I was hungry.
I had just checked in at the Sheraton hotel in Tampa, Florida, where I was conducting a sales training seminar the next day. Now, normally when I’m traveling, I like to get out of the hotel and find a good, local restaurant to eat at. But this evening, it was late and I was tired. So I simply ordered room service—a fish sandwich and fries. It was local fish and it was tasty.
When I called down later to have the tray picked up, the friendly woman on the other end of the phone asked the usual question: “How was everything?”
“Fine,” I replied.
That would normally be the end of the conversation. But then she asked me a question nobody had ever asked me before: “Is there anything we could have done better?”
That was a very different question. And it prompted me to give her more feedback.
“Well, since you asked….the fish was kind of small compared to the bun. There was a lot more bread than fish.”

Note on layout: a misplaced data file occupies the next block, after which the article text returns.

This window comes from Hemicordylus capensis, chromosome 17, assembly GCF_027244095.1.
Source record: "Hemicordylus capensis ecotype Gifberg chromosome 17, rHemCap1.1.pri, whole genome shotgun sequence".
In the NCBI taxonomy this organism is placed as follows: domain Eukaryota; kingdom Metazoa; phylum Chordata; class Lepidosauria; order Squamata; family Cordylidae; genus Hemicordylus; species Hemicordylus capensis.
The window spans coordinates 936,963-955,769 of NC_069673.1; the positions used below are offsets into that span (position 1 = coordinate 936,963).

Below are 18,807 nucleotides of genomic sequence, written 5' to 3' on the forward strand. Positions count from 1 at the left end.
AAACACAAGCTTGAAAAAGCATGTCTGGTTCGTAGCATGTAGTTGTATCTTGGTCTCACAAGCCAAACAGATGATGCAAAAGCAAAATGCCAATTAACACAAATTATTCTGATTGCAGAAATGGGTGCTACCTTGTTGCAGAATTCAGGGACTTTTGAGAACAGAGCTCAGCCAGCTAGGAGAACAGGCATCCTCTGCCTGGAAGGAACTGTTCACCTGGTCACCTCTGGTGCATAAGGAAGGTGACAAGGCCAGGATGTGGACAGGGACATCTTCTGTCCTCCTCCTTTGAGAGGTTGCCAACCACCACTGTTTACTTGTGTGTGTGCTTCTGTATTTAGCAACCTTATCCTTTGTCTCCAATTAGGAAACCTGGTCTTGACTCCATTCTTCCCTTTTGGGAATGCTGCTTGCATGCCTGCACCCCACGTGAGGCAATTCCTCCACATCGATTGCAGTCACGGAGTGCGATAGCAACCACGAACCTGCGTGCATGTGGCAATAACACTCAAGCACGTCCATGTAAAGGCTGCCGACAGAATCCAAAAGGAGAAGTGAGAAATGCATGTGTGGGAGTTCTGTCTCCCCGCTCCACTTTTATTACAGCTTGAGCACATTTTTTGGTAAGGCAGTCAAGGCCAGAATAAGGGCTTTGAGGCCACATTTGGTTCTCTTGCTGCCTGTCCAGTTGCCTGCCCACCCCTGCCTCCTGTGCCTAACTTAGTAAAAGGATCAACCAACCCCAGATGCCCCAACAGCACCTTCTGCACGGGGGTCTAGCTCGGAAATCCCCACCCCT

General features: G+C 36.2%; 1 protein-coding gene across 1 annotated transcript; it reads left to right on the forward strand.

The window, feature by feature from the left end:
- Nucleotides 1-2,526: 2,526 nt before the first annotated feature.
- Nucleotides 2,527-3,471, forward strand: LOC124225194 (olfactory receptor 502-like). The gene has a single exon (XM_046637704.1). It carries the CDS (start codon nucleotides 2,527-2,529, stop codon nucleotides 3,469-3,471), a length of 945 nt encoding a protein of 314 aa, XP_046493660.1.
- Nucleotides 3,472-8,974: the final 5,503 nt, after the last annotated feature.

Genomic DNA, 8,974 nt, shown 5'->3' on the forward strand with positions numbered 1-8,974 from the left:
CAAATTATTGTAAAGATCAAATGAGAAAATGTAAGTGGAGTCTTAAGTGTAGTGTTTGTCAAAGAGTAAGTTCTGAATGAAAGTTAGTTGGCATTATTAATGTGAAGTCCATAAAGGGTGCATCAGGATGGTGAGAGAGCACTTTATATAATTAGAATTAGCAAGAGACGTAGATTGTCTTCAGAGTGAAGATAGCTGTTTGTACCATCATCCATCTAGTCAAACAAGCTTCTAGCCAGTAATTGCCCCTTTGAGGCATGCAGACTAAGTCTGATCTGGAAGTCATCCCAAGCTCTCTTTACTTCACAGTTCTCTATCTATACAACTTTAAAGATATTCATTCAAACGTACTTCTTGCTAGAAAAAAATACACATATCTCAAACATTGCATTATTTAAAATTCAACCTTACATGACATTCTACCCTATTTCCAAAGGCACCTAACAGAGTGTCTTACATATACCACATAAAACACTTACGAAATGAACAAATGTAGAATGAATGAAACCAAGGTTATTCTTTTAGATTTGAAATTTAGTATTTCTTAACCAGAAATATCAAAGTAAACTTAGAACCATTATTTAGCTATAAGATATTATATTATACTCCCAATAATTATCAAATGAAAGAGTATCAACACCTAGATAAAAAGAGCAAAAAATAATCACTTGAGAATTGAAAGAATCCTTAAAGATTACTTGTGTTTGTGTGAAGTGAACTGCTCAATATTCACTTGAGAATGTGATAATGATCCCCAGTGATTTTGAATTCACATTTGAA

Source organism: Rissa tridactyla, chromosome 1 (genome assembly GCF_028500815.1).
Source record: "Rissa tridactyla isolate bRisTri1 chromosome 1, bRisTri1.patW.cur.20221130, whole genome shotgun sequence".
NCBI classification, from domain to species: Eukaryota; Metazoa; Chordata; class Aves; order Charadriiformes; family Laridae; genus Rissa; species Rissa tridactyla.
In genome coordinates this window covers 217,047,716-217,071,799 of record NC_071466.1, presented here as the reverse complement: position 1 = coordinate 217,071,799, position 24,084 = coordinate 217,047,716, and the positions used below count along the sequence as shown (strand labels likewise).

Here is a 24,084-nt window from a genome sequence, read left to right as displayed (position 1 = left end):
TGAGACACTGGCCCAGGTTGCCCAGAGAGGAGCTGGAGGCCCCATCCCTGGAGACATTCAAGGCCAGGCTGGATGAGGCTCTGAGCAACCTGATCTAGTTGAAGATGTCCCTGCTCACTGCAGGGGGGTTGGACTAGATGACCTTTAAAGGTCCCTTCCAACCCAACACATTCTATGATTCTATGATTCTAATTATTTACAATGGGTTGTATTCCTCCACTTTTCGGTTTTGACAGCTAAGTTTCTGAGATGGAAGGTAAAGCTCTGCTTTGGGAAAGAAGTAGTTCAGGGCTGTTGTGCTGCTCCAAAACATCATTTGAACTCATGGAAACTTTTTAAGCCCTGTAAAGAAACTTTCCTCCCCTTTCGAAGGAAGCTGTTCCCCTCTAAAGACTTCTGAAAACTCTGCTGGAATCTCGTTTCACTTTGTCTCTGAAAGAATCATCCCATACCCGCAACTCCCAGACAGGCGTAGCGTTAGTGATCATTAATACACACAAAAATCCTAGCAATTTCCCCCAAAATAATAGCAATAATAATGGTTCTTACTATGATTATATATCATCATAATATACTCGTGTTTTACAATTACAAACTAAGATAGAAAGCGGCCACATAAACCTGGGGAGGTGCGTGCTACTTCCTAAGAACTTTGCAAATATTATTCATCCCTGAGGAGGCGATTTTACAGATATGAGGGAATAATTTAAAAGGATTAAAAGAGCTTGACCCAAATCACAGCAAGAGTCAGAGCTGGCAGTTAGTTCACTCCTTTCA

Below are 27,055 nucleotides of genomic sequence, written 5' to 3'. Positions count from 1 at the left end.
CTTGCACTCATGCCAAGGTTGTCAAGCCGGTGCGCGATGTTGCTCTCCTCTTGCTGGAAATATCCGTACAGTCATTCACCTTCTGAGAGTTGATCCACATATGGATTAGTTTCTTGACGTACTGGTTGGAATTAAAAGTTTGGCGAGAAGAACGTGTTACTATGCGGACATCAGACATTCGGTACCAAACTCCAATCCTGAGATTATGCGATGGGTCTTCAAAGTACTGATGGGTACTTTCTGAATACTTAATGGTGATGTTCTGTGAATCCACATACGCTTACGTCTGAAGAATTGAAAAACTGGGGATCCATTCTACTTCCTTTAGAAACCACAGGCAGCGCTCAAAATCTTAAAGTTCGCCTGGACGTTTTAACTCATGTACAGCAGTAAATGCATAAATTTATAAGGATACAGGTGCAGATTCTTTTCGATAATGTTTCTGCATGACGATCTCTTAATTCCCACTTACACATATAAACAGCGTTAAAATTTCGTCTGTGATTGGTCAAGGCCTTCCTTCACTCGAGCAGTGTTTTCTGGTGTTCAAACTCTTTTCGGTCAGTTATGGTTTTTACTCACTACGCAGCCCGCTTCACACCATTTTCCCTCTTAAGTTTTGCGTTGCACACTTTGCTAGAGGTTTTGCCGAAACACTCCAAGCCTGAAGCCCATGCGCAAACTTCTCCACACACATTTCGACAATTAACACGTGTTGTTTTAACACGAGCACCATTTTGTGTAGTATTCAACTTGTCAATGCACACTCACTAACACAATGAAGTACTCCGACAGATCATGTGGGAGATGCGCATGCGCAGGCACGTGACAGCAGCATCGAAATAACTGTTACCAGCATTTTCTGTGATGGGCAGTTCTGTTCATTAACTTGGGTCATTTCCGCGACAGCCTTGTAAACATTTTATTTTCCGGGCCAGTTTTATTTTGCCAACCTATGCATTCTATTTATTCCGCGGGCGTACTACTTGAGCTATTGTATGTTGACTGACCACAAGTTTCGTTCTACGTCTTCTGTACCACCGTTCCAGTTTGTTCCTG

“Oh, I’m sorry to hear that,” she responded. “I’ll pass that on to the kitchen staff, because they’ll want to make sure that doesn’t happen again. Thank you for letting me know. And I’m going to comp your meal for you.”
I hadn’t expected that. That’s customer service. I was stunned. And delighted. Not because I saved $20 on a meal. But because somebody really cared about my experience. She made me feel valued and important.
I have recounted that story—and given Sheraton tons of free publicity—in countless keynote speeches and workshops. I have made it a point to return to that Sheraton for seminars, and once I went there just for dinner. (It was fantastic, by the way.)
All because of the great experience I had there. And it wouldn’t have happened if the woman hadn’t asked what I now call “The Magic Customer Service Question.” Because that question elicited the information she needed to turn an ordinary situation into an extraordinary one.
Sales is service and service is sales. So if you want to improve your sales, you need to improve your service. And to do that, you need as much feedback as possible from your customers. Don’t settle for the standard question and the standard answer. Ask, “Is there anything we could have done better?” and use the information you get to improve your products, services, and customer experiences. Do that and your sales will flourish. Like magic.